[ExI] maybe im crazy, but why is most of these projects not working?

Bryan Bishop kanzure at gmail.com
Wed Mar 16 18:18:22 UTC 2011

---------- Forwarded message ----------
From: Eric Hunting <erichunting at gmail.com>
Date: Wed, Mar 16, 2011 at 1:04 PM
Subject: [luf-team] Re: maybe im crazy, but why is most of these projects
not working?
To: luf-team at yahoogroups.com

What we need as a critical mass for a working group is basically enough
people to accomplish the first tasks I've just outlined in my past post. The
size of audience we need is whatever is sufficient to produce and maintain
that sufficiently large working group as some fraction of that larger fan
base they would be found in. We can be sure that, generally, the fraction of
people with skills -and interest in cultivating skills- and resources for
physical projects is going to be relatively small compared to the potential
size of the groups satisfied being an audience. That's the nature of things.
It's hard to be precise on numbers because people's abilities vary so
greatly. Even just one very talented, prolific, and passionate artist whose
time we can very well utilize could be all I need to collaborate with to get
our media act together. Or it might take a great many because we can only
get a small fraction of any of their time or they cannot take as much as I
routinely dish out. (I've scared off some by foolishly taking them at their
word when they ask for as much detail as possible...) One accomplished Maker
with a full compliment of tools and skills could readily get Utilihab going.
If we have to cultivate a bunch of new Makers to find that basic skill base,
it's going to take more people. The projects I've outlined in the last post
are either relatively modest individually or break down naturally into
modest pieces. As a very rough guess, we can say a half dozen people
dedicated to each of these projects should be sufficient to get them
started. In business, engineering, and science, teams of around five people
tend to work well as task-specific work groups. The difficulty we've long
had is getting even five people together in the same place at the same time.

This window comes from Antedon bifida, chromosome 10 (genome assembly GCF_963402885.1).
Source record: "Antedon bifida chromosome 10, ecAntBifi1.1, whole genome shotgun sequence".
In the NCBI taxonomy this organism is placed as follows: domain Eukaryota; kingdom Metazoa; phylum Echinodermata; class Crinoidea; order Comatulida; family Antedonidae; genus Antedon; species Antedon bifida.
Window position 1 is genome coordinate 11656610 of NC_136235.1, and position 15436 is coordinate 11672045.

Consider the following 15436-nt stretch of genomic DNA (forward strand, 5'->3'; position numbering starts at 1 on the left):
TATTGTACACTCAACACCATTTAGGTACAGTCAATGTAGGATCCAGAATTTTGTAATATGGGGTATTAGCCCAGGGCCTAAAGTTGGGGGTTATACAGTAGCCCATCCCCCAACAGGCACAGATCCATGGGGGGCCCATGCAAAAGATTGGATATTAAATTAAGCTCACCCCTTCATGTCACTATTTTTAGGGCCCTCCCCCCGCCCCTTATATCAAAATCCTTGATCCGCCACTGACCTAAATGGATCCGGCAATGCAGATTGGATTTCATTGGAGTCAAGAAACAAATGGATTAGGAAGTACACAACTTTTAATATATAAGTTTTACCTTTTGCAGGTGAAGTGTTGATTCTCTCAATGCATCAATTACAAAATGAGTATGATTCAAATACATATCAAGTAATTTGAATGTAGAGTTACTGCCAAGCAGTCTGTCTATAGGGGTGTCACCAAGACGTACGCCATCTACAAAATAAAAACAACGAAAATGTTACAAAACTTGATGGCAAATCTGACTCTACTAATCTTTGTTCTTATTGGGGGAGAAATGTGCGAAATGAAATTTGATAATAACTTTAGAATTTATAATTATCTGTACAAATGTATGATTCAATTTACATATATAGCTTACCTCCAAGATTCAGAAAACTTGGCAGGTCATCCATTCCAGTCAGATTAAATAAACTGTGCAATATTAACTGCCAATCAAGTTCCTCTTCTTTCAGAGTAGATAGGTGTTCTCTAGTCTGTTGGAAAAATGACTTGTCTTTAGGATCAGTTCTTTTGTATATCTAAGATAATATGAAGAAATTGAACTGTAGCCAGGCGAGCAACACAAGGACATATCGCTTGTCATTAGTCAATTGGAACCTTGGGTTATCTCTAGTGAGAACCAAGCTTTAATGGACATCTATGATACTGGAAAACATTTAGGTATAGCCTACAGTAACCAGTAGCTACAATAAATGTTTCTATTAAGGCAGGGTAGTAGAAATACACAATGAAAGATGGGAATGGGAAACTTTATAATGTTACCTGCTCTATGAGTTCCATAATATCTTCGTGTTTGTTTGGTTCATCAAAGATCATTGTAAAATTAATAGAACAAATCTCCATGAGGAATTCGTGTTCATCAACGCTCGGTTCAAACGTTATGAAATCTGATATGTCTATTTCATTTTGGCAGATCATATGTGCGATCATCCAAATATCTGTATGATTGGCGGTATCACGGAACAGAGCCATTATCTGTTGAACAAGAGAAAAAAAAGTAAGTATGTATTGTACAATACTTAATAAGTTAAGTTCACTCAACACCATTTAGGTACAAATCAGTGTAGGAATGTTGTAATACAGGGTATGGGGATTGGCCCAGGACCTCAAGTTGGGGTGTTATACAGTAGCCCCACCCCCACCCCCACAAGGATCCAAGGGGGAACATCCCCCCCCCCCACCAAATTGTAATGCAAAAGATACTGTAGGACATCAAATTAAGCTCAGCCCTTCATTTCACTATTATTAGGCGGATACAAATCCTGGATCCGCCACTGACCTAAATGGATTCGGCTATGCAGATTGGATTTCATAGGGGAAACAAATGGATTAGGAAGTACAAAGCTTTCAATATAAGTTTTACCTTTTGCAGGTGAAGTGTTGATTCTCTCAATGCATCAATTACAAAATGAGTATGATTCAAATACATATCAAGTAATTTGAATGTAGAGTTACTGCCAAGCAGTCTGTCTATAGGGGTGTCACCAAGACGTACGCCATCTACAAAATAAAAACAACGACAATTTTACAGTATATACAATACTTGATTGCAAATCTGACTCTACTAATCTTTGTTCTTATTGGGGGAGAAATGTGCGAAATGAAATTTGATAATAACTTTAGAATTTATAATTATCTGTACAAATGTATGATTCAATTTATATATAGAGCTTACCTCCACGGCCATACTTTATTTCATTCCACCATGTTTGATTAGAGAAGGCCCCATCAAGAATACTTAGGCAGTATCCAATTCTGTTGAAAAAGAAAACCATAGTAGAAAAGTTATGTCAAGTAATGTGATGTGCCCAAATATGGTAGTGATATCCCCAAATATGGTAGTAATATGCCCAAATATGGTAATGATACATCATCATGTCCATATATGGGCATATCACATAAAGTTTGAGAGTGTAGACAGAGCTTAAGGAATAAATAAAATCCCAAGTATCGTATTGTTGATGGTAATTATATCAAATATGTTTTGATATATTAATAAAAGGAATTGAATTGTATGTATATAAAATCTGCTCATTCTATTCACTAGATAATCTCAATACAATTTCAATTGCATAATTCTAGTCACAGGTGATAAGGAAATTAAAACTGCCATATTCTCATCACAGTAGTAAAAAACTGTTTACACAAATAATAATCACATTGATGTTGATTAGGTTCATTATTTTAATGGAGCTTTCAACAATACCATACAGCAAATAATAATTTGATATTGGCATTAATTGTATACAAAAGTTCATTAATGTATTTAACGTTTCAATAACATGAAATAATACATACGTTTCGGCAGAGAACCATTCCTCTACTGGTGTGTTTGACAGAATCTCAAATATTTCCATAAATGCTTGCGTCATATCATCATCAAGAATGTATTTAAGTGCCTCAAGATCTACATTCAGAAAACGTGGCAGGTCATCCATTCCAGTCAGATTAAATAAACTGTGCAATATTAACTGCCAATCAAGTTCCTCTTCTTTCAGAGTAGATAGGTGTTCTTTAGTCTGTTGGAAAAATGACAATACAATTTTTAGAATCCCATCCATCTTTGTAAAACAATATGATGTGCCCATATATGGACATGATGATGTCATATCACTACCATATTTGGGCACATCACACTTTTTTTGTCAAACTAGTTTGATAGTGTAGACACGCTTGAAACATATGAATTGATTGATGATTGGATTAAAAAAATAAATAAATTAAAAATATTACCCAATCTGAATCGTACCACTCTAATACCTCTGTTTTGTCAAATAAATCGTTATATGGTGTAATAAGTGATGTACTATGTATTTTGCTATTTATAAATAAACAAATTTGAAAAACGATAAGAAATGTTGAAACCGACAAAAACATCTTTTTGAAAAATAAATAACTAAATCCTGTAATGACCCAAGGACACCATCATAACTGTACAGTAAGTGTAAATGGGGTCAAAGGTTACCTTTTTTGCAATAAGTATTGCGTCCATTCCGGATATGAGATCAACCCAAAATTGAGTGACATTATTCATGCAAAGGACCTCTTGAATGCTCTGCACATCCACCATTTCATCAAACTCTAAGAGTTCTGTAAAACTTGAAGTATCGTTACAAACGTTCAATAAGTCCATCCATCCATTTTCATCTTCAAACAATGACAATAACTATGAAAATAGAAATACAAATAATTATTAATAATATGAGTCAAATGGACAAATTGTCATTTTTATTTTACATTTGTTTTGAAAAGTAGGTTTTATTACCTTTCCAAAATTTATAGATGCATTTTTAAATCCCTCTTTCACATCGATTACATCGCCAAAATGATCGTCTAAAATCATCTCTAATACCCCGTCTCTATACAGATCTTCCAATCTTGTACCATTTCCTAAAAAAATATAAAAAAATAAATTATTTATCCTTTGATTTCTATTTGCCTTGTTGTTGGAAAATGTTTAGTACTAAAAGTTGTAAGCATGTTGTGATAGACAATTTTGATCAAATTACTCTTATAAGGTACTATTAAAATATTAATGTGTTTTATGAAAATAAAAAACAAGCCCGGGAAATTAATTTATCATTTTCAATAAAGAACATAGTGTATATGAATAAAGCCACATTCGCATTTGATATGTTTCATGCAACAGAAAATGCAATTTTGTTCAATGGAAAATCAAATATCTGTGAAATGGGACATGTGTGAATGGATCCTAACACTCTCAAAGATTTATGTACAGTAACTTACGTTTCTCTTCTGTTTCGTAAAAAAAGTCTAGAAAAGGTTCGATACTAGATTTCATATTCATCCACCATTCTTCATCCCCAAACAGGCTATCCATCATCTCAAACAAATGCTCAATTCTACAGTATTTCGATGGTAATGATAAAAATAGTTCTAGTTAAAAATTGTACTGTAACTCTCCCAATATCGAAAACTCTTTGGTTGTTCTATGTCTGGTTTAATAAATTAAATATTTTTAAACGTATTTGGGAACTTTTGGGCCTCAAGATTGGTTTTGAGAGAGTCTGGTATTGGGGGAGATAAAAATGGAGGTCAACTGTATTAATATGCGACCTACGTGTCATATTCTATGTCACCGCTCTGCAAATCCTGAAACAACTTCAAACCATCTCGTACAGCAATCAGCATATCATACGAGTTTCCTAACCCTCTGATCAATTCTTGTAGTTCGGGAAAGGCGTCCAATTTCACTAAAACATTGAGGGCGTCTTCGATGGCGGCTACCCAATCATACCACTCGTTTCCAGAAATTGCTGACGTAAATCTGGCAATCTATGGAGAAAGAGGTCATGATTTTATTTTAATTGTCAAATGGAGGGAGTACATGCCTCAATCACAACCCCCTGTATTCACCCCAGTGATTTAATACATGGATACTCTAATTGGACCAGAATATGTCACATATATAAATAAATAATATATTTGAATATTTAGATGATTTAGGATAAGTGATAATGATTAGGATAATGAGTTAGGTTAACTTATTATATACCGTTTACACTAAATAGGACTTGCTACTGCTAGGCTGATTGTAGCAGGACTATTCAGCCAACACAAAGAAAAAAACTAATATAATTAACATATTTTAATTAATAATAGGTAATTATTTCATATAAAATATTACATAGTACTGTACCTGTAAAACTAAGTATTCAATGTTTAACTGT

That's the hard part.

If people are willing to start contributing membership dues, they can be
sent as with any other donations through PayPal to the address
'themillennialproject' at 'gmail.com. Money will remain in that account
until applied to specific things which we'll report on here in the forum.
Such general donations would be applied to things of more general benefit to
the group -right now art and events. I don't think we're quite ready for
requiring membership dues. It may be more practical to have people
contribute to very specific tasks they are themselves involved in. But
modest voluntary dues would be a good way to start and to express some group

Going to universities and art/design schools has been suggested to me in the
past, but I haven't yet found the right venue to communicate with them. One
idea that's been proposed is to hold a kind of commission competition for
art students where you offer a commission on a full color set of
illustrations as a prize won by the best line-art/sketch interpretation of
the written material in the TMP2 articles. But this approach has generally
only been used in the lofty realm of commercial architecture where designers
are invited to compete on contracts worth six or seven figures. The catch
here is that we're not dealing with generic art. There used to be -back when
photography and printing were much more limited technologies than today- a
community of journalistic, commercial, and technical illustrators well
rounded enough to routinely work with non-artists and draw just about
anything on demand, quickly, and economically. One of the last of their kind
was Robert Ripley -who survived as that field of illustration waned by
adapting his art to comic strips and reinventing himself as side-show barker
to the world. As with so many professions today, artists and designers have
become highly specialized in the styles, themes, and subject areas they will
work with. They don't get well-rounded educations anymore and they,
decreasingly, deal in subjects relating to the real world because of the
assumption that it's been obsolesced by photography. So we can't just
generally solicit artists. We have to ferret out the ones that deal in the
very specific subject matter needed -and the subjects of science, space, and
technology have been declining in popularity with artists for a long time.
(despite, ironically, being one of the most lucrative areas of commercial
art. But the kids don't know this because the clueless art schools never
tell them) Since that means looking at their past work, you have to find
those that have some body of work published or on-line, which usually means
they've already gone 'pro' to some degree. Now, maybe I'm just going about
it wrong. I'm very open to suggestions with this, though frankly I'm also